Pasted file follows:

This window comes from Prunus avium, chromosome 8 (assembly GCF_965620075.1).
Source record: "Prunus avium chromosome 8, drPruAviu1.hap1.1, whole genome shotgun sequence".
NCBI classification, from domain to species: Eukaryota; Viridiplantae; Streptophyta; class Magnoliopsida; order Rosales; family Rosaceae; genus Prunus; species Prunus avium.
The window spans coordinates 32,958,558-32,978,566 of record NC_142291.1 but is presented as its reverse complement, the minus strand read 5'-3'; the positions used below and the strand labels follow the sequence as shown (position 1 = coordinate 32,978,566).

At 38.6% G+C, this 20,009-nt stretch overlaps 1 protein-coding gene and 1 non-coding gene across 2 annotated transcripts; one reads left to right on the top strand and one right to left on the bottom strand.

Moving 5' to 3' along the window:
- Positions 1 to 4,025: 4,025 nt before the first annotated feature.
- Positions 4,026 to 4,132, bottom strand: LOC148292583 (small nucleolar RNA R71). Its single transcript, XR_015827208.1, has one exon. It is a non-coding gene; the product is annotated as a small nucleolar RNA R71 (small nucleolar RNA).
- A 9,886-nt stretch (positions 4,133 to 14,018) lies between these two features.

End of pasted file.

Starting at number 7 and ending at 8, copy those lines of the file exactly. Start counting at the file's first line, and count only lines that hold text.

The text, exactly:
- Positions 1 to 4,025: 4,025 nt before the first annotated feature.
- Positions 4,026 to 4,132, bottom strand: LOC148292583 (small nucleolar RNA R71). Its single transcript, XR_015827208.1, has one exon. It is a non-coding gene; the product is annotated as a small nucleolar RNA R71 (small nucleolar RNA).